Journalists Respond: “Are You Open to Social Media Pitches?”
This is a post by Katrina M. Mendolera. Katrina is the editor in chief of inVocus, Vocus’ media relations blog.
Journalists rely on social media for three reasons: promotion, engagement and research. But what about receiving pitches for stories?
But there are no absolutes when it comes to preferences, so we posed the question: “Are you open to receiving story pitches via social media?” We found that the answers weren’t black and white.
Since we couldn’t fit all respondents’ responses in the report, here’s a selection of 10 answers to the above question:
Technology blog reporter
Yes, because I have found that people who contact me use the channels responsibly and have useful information, even if I choose not to cover their topics.
Local/regional TV reporter
Nearly half of our stories come from social media.
Regional TV reporter, North Carolina, with emphasis on state legislative politics
Yes. It’s highly efficient for direct communication with contacts and viewers.
National online reporter, business
Privately, yes. In public, no, because we ignore all cattle calls. If we don’t have an exclusive, first rights, or at least something unique that is private, we won’t pick up the story.
Local/regional/national online reporter
Yes. I would generally prefer email or telephone, as I’m more likely to get the message in an expedient manner (and there’s no character limit), but if an organization doesn’t have my contact information, I see no problem with reaching out via social media.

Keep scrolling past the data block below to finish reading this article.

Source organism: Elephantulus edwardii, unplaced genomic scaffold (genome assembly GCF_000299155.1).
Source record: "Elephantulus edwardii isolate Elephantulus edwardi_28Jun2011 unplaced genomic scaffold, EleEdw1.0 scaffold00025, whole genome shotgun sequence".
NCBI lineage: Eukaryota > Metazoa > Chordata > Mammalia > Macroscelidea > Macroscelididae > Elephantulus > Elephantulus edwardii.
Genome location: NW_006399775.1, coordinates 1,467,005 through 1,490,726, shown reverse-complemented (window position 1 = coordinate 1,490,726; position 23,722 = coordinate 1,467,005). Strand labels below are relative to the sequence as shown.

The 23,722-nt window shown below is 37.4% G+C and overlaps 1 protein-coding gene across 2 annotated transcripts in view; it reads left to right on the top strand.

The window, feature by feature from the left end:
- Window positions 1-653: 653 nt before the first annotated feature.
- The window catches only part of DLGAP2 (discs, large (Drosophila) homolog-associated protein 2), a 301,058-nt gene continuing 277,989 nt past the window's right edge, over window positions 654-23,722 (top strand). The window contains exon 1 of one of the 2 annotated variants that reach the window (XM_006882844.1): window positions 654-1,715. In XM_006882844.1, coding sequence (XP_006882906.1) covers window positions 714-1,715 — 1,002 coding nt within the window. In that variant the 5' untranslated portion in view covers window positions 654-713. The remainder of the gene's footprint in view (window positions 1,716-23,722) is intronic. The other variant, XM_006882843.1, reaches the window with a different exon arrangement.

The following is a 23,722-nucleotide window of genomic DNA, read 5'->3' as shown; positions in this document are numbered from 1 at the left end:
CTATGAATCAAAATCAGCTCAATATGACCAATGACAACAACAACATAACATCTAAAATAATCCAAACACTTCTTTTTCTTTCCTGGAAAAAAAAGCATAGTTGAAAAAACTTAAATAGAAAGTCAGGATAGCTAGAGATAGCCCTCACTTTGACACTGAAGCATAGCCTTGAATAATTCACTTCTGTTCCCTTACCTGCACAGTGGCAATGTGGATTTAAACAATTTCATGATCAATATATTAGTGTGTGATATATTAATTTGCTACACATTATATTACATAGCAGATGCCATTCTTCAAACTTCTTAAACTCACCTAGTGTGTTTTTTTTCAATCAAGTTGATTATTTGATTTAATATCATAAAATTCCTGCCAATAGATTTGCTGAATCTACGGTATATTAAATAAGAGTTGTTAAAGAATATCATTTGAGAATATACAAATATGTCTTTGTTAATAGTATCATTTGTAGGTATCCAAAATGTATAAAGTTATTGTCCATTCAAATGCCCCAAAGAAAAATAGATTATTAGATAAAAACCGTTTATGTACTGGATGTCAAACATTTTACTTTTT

Industry specific online reporter, North America
No. Social media is reactive; pitches need to be proactive.
Local/regional newspaper/online reporter
No. Twitter is too limiting for most writers to pitch compellingly, and Facebook is generally how I promote myself or find sources, not search for story ideas.
National magazine reporter, advertising and marketing
Not a fan. Prefer well thought-out emails or calls.
Regional online magazine reporter, Cape May City
Only by Facebook message—I prefer emails— they are more formal, more easily documented moving forward.
National/international online/magazine reporter, science and environment
No. Because 99 percent are not of interest, and that makes it not a productive use of my time.
Want to see more responses from journalists on this issue? Check out inVocus, where you can find more survey responses.
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